Government policies to encourage younger workers to save for retirement and older workers to work longer have played an important role. The revolutionary changes in the retirement-savings landscape ushered in by the creation of individual retirement accounts in 1974 and 401(k)s in 1978 and their subsequent expansions were crucial to the growth in private savings. Employment among seniors reversed its long-term secular decline in the late 1980s for women and in the mid-1990s for men, and it steadily rose thereafter to 2019.

Part of this reversal is due to greater work incentives created by changes in tax policy and a reduced Social Security employment penalty. Since the sharp decline during the pandemic, seniors’ employment growth has returned, and it is likely to persist. The employment rate of senior women has already returned to its pre-pandemic level and the employment rate of senior men has recovered nearly two-thirds of its decline during the pandemic.

For the majority of seniors, Social Security has played a minor role in income growth. The typical senior household today enjoys Social Security benefits that have twice the purchasing power of benefits received by the average household in 1982. Yet because private savings and labor income have grown so much, Social Security’s contribution to income growth has been relatively small. Had Social Security benefits remained at their inflation-adjusted 1982 level, the typical senior household’s income would still have increased by 78%, more than twice as fast as the income of the typical younger household.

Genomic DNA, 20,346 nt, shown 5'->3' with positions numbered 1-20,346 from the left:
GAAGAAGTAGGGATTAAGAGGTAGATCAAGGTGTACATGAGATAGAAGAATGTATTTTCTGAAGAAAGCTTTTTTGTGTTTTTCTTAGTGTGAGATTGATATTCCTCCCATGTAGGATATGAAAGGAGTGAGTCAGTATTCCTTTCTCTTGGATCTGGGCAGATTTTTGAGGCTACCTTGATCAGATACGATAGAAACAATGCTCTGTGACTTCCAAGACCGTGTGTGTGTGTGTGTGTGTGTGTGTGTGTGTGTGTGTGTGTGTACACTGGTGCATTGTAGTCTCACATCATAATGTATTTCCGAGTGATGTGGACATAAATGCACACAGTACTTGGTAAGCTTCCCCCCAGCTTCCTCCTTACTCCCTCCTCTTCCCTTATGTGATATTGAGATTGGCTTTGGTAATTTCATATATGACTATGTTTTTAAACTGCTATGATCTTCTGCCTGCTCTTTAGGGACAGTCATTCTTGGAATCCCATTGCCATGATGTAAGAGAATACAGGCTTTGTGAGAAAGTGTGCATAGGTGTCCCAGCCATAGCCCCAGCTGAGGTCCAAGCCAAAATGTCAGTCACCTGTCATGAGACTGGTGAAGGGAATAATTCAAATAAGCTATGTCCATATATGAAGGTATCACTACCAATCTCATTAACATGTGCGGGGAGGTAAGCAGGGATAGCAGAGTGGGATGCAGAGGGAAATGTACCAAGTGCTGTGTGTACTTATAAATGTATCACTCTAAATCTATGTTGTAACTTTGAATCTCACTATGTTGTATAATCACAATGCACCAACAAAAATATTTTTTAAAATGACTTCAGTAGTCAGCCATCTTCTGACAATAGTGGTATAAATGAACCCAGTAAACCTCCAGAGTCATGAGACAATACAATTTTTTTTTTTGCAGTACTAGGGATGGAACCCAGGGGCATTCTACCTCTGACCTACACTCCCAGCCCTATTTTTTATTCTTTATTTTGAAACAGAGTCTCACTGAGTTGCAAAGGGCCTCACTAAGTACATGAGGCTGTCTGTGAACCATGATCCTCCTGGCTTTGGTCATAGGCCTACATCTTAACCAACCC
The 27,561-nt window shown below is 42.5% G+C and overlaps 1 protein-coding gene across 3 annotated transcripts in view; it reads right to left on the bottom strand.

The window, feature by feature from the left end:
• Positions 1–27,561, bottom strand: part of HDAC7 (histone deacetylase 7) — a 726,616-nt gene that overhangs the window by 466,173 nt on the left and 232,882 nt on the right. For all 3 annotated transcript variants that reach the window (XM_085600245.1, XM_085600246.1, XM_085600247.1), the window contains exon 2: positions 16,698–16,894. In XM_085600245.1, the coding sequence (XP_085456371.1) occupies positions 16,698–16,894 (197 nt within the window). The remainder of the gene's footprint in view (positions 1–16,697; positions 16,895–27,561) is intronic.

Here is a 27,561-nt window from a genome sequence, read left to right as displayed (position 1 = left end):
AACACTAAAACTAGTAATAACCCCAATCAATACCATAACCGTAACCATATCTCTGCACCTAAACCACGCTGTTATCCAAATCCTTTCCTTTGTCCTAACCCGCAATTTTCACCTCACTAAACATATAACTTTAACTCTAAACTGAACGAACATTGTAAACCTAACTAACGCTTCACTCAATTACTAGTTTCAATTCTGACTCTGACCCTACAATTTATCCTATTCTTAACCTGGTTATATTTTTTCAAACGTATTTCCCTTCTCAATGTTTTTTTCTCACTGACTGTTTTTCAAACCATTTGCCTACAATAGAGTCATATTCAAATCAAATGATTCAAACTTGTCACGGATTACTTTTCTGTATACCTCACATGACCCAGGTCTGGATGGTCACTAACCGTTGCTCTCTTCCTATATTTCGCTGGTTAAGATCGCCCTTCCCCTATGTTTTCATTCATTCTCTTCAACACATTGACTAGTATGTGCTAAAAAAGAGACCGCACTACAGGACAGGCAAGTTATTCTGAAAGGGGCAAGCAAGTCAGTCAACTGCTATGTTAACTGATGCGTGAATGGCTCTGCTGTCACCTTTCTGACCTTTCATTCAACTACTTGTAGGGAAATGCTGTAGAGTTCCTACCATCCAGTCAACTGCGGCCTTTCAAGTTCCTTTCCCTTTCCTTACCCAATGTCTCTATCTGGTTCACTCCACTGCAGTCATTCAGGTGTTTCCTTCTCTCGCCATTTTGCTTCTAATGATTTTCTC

Social Security remains vital for lower-income seniors, but for upper-income ones it merely enhances their already comfortable lives. Despite this, the program’s benefit formula means the wealthiest seniors receive the biggest monthly checks. In 2021 the richest 10% of seniors received more than twice as much from Social Security as the bottom 10%.

Maintaining healthy financial trends for senior citizens requires robust labor and capital markets. Keeping tax rates on work, saving and capital formation low is the best way to ensure that these gains continue. This includes not only lowering tax rates on workers but reforming disability insurance and other safety-net programs to remove provisions that penalize work and savings. Lawmakers should also lift burdensome regulations that undermine private initiative and investments. The recently enacted Secure Act 2.0, which makes it easier for employers to offer 401(k) plans, was a good step.

The main threat to labor and capital markets is the rising national debt. Since Social Security, Medicare and other programs that assist seniors account for about 40% of non-interest federal spending, the growth in the national debt can’t be curtailed without reforming these programs. The high level of financial well-being enjoyed by most seniors provides Congress and the next president with an opportunity for reform.

Mr. Cogan is a senior fellow at Stanford University’s Hoover Institution and author of “The High Cost of Good Intentions.” Mr. Heil is a policy fellow at Hoover.